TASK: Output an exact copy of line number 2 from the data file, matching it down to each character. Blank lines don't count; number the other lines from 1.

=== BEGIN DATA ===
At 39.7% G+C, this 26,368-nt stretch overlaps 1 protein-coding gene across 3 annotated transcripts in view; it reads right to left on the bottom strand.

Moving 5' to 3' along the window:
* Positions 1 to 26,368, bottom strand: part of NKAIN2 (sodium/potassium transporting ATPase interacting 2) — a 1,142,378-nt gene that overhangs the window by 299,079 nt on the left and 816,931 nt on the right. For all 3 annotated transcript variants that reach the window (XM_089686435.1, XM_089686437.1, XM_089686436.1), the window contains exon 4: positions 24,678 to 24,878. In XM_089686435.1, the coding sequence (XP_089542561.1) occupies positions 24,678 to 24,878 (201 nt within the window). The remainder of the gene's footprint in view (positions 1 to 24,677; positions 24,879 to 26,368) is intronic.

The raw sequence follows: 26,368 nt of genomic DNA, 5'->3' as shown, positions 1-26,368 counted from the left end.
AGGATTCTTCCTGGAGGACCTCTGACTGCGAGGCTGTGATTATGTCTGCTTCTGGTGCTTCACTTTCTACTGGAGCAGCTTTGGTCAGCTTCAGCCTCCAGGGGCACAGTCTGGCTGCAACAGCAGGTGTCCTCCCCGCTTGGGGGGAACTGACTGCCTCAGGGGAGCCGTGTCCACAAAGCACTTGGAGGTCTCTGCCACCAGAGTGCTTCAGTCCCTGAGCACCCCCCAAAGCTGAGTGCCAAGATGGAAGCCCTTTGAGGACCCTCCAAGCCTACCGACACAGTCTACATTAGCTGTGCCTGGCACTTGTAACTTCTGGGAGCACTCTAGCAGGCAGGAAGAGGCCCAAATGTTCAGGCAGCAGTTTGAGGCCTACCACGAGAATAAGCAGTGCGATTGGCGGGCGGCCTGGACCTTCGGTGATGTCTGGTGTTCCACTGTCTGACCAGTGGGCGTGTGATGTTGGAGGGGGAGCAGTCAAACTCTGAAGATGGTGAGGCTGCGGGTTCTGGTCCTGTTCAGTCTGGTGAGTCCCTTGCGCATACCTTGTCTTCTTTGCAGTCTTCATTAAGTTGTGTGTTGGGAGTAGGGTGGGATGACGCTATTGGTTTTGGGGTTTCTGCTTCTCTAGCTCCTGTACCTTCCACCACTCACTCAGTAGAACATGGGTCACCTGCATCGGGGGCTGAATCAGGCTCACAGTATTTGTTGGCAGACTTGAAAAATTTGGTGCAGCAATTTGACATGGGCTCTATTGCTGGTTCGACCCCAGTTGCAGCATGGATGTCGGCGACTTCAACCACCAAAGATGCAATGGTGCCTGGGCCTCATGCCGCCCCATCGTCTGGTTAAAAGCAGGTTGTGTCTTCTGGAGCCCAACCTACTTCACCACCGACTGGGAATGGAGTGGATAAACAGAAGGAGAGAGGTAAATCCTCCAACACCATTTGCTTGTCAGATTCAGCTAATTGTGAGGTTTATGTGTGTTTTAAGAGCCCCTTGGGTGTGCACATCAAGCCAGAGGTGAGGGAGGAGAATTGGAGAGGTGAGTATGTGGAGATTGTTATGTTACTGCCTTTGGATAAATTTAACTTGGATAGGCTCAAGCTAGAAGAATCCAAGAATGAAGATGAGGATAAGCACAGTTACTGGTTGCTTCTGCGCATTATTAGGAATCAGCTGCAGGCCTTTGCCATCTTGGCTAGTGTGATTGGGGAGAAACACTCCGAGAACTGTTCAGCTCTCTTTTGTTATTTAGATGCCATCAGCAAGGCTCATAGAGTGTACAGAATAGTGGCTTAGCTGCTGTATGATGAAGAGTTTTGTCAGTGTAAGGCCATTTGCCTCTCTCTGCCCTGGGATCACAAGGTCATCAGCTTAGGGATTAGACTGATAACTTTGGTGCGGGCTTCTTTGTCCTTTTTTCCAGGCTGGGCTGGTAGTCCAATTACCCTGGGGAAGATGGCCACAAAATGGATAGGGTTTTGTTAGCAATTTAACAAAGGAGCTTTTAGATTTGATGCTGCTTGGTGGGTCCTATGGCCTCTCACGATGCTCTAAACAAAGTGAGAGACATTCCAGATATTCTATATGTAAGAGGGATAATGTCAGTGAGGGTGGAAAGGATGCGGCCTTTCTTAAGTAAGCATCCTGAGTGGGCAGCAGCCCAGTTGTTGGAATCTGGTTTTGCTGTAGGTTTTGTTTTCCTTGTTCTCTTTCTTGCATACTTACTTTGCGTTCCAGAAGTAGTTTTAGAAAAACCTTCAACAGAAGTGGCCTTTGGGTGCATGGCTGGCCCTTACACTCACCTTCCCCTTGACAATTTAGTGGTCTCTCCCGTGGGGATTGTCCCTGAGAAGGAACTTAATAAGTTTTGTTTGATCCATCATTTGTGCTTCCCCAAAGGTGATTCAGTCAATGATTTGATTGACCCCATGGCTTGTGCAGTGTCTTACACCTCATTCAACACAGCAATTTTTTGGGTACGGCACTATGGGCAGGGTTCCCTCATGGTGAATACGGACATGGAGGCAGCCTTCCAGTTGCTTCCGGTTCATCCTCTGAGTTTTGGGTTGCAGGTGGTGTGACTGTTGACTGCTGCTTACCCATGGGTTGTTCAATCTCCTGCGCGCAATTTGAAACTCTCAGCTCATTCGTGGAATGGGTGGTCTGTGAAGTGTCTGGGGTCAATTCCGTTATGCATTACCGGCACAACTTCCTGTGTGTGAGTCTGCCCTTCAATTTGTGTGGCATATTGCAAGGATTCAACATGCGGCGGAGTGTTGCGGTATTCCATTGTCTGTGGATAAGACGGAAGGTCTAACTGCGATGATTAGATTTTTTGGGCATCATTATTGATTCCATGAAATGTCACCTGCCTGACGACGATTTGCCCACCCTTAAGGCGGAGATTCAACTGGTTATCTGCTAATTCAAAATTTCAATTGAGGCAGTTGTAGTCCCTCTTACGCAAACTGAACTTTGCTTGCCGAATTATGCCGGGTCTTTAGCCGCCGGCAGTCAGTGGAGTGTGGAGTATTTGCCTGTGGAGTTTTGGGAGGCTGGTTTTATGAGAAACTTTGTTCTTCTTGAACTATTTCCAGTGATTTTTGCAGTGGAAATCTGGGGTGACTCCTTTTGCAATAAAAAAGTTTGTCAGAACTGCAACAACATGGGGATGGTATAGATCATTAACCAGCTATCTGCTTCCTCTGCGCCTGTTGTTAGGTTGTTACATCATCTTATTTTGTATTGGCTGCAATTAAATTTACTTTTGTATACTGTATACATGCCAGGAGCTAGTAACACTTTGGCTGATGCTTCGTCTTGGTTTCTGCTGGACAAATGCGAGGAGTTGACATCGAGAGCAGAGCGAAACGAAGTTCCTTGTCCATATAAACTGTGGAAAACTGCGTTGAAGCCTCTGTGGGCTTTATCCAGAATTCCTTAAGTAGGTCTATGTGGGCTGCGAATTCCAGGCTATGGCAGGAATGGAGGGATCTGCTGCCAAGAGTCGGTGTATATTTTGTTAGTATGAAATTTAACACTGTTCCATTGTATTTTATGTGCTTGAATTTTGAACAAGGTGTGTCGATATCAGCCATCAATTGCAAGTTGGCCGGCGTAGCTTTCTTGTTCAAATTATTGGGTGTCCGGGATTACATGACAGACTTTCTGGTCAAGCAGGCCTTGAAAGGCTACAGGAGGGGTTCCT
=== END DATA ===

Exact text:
Moving 5' to 3' along the window: